Healthy Living

Metal Taste in Mouth

Metal Taste in Mouth

Key Takeaways

  • Pregnant women often experience a metal taste in their mouths during the first trimester. 
  • A metal taste in the mouth can be caused by a number of diseases, conditions and even poor oral hygiene. 
  • A bitter and metallic taste in the mouth accompanied by nausea may be the sign of an infection, so when this happens be sure to visit your doctor.

Why does my mouth taste like metal?

The perception of a metallic taste in the mouth is a symptom that can be found for several reasons. In some cases, this aftertaste depends on mild and transient conditions, sometimes it may be the warning of some more serious pathologies.

Among the possible causes:

  • There are some dietary factors, such as the consumption of certain cheeses or the adherence to a hyperproteic and poor fat regimen.
  • It could be from the reaction to certain drugs including antibiotics, antidepressants and medicines against hypertension.
  • Intake of vitamin supplements and mineral salts, containing, for example, zinc, can cause a metal taste in the mouth.
  • This manifestation also represents a rather common side effect of chemo and radiotherapy.
  • In several cases, the metallic flavor in the mouth may be the result of bad oral hygiene.
  • This feeling may depend, for example, on implants and old-fashioned fillings, especially if they are of amalgam (composite material mostly formed of mercury, silver and other metals); this means that it is probably time to replace them.
  • A metallic flavor in the mouth can also occur with the presence of buccal syndrome and Bell's paralysis.
  • Altered taste can also be associated with dry mouth, Sjögren's syndrome and respiratory infections.
  • In people with epilepsy, the emergence of a metallic flavor can be the result of an attack.
  • This symptom can be found in kidney failure, due to the accumulation of waste materials in the blood (uremia) that alter the perception of food taste.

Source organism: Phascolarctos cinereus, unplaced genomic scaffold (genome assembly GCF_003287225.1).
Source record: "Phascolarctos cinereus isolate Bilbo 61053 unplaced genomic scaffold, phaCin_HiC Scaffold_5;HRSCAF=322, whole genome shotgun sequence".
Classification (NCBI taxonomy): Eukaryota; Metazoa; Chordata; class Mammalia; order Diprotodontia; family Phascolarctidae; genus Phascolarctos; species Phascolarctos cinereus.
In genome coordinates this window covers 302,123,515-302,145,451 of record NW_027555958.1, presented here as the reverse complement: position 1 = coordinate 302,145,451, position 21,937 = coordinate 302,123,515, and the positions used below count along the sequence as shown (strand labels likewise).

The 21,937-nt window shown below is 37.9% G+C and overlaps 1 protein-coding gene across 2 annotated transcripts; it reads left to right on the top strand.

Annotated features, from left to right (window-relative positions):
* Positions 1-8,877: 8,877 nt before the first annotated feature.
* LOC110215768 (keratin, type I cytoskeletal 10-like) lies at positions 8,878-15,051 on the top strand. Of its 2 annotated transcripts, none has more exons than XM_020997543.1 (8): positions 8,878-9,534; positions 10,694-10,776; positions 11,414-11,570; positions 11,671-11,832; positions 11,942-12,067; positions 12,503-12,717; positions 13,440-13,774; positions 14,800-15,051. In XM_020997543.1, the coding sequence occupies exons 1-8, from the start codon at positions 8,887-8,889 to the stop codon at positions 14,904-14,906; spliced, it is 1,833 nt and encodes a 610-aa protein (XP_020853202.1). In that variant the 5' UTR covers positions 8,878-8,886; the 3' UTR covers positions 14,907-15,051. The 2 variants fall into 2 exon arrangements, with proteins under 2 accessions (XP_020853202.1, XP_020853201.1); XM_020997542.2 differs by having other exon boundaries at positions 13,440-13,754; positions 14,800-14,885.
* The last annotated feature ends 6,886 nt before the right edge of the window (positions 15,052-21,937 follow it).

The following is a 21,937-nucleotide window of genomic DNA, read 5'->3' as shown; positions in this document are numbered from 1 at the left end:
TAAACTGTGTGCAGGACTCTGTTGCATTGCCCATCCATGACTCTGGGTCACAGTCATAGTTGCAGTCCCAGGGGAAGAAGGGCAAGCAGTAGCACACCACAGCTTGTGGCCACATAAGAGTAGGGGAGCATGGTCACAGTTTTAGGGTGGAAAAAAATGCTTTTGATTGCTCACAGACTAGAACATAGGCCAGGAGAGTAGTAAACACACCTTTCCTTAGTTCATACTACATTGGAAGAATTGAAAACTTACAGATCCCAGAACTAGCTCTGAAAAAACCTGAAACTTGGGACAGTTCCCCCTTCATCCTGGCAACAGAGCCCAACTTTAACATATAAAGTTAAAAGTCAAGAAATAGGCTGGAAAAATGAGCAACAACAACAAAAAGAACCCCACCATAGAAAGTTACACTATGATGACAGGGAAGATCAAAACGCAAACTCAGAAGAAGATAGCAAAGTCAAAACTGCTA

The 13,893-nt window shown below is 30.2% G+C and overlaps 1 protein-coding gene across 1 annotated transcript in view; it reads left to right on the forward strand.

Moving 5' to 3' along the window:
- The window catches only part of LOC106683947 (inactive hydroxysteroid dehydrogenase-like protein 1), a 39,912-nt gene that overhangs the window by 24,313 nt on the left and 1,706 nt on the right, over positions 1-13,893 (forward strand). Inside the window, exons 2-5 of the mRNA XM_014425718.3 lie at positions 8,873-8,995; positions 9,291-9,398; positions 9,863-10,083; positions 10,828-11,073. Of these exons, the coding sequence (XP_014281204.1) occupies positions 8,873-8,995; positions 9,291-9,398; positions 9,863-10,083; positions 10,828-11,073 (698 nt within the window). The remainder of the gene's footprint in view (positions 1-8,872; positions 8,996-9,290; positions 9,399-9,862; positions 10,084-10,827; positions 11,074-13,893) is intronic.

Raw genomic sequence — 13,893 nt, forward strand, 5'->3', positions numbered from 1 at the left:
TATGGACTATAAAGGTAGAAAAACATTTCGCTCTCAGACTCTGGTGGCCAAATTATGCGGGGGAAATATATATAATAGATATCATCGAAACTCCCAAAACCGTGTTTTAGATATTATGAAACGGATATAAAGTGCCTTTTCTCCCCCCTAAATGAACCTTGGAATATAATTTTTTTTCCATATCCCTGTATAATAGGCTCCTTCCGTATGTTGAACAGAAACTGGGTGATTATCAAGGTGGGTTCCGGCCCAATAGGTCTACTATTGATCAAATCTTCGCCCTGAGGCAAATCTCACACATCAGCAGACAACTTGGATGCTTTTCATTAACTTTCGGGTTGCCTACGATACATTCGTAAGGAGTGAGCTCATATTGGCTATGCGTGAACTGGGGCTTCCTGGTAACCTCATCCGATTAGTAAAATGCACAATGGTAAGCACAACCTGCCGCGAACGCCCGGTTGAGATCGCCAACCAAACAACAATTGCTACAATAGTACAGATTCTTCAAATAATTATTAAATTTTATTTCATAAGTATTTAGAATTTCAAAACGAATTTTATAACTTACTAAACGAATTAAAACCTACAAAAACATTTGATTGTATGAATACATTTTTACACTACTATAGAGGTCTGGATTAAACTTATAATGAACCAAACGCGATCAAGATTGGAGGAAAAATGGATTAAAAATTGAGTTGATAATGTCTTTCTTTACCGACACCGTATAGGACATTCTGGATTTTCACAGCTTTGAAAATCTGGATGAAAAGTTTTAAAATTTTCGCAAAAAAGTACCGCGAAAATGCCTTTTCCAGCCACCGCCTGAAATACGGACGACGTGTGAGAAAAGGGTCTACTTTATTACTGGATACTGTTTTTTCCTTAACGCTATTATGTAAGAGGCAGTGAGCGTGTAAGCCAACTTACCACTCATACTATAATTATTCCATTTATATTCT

Metallic taste in mouth pregnancy

Dysgeusia is defined as taste alteration during the first trimester of gestation through the perception of a metallic flavor in the mouth, and it is difficult to describe because it is an unusual way to perceive flavors in the palate. Even after drinking a glass of water you may experience a strange aftertaste that many mistake and associate with cravings. The sour taste is compared by some women to the sensation of having coins in the mouth, in fact, it is no coincidence that dysgeusia is nicknamed, in jargon, "metal mouth".

The causes include estrogen hormones that increase during gestation and affect flavors. Even smell is another factor. In fact, it should be remembered that most pregnant women develop this sense that is always tied to taste. Still, water retention can be another cause. Some schools of thought, on the other hand, believe that the metallic flavor serves future mothers to distinguish foods that are suitable for eating against foods that should not be eaten, thus protecting the child in their wombs.

To stop dysgeusia, you must first talk to your own doctor, who has determined that the cause is only dependent on the pregnancy and not from an illness, proposing the right solution. However, some vinegar foods (such as pickles), ginger foods, green apples and salt fried potatoes, sodium bicarbonate, water and salt solutions, acidic foods and spiced foods (with moderation) can help dysgeusia. Also drinks such as orange juice and lemonade can help the pallate with taste. Finally, each meal can be started by eating a cracker just to attenuate its strongest flavors.